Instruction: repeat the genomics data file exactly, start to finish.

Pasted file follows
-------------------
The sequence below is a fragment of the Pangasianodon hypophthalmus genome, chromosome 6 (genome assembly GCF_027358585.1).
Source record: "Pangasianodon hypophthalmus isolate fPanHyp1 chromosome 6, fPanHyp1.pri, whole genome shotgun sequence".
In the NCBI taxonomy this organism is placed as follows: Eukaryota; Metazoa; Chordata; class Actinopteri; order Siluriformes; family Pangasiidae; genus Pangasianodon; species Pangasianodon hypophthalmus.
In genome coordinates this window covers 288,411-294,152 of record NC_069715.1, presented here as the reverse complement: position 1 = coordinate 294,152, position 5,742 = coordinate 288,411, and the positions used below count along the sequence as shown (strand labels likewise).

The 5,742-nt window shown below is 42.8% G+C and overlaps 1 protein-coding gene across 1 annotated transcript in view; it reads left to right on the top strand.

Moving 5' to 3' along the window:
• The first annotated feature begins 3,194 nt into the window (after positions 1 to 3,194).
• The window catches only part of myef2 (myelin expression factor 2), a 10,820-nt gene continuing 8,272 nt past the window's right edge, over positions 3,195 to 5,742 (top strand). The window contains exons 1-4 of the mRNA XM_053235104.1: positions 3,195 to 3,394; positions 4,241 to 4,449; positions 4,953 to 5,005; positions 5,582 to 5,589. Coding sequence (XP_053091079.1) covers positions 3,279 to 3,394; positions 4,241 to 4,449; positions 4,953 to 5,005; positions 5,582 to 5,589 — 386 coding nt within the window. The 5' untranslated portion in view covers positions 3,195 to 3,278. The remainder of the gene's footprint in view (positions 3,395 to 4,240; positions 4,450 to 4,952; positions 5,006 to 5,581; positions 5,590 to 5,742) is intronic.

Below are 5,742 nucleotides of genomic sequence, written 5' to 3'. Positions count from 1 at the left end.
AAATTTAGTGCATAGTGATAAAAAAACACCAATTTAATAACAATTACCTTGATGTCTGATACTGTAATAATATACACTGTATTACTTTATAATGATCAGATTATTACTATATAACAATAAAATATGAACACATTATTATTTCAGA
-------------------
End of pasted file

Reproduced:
The sequence below is a fragment of the Pangasianodon hypophthalmus genome, chromosome 6 (genome assembly GCF_027358585.1).
Source record: "Pangasianodon hypophthalmus isolate fPanHyp1 chromosome 6, fPanHyp1.pri, whole genome shotgun sequence".
In the NCBI taxonomy this organism is placed as follows: Eukaryota; Metazoa; Chordata; class Actinopteri; order Siluriformes; family Pangasiidae; genus Pangasianodon; species Pangasianodon hypophthalmus.
In genome coordinates this window covers 288,411-294,152 of record NC_069715.1, presented here as the reverse complement: position 1 = coordinate 294,152, position 5,742 = coordinate 288,411, and the positions used below count along the sequence as shown (strand labels likewise).

The 5,742-nt window shown below is 42.8% G+C and overlaps 1 protein-coding gene across 1 annotated transcript in view; it reads left to right on the top strand.

Moving 5' to 3' along the window:
• The first annotated feature begins 3,194 nt into the window (after positions 1 to 3,194).
• The window catches only part of myef2 (myelin expression factor 2), a 10,820-nt gene continuing 8,272 nt past the window's right edge, over positions 3,195 to 5,742 (top strand). The window contains exons 1-4 of the mRNA XM_053235104.1: positions 3,195 to 3,394; positions 4,241 to 4,449; positions 4,953 to 5,005; positions 5,582 to 5,589. Coding sequence (XP_053091079.1) covers positions 3,279 to 3,394; positions 4,241 to 4,449; positions 4,953 to 5,005; positions 5,582 to 5,589 — 386 coding nt within the window. The 5' untranslated portion in view covers positions 3,195 to 3,278. The remainder of the gene's footprint in view (positions 3,395 to 4,240; positions 4,450 to 4,952; positions 5,006 to 5,581; positions 5,590 to 5,742) is intronic.

Below are 5,742 nucleotides of genomic sequence, written 5' to 3'. Positions count from 1 at the left end.
AAATTTAGTGCATAGTGATAAAAAAACACCAATTTAATAACAATTACCTTGATGTCTGATACTGTAATAATATACACTGTATTACTTTATAATGATCAGATTATTACTATATAACAATAAAATATGAACACATTATTATTTCAGA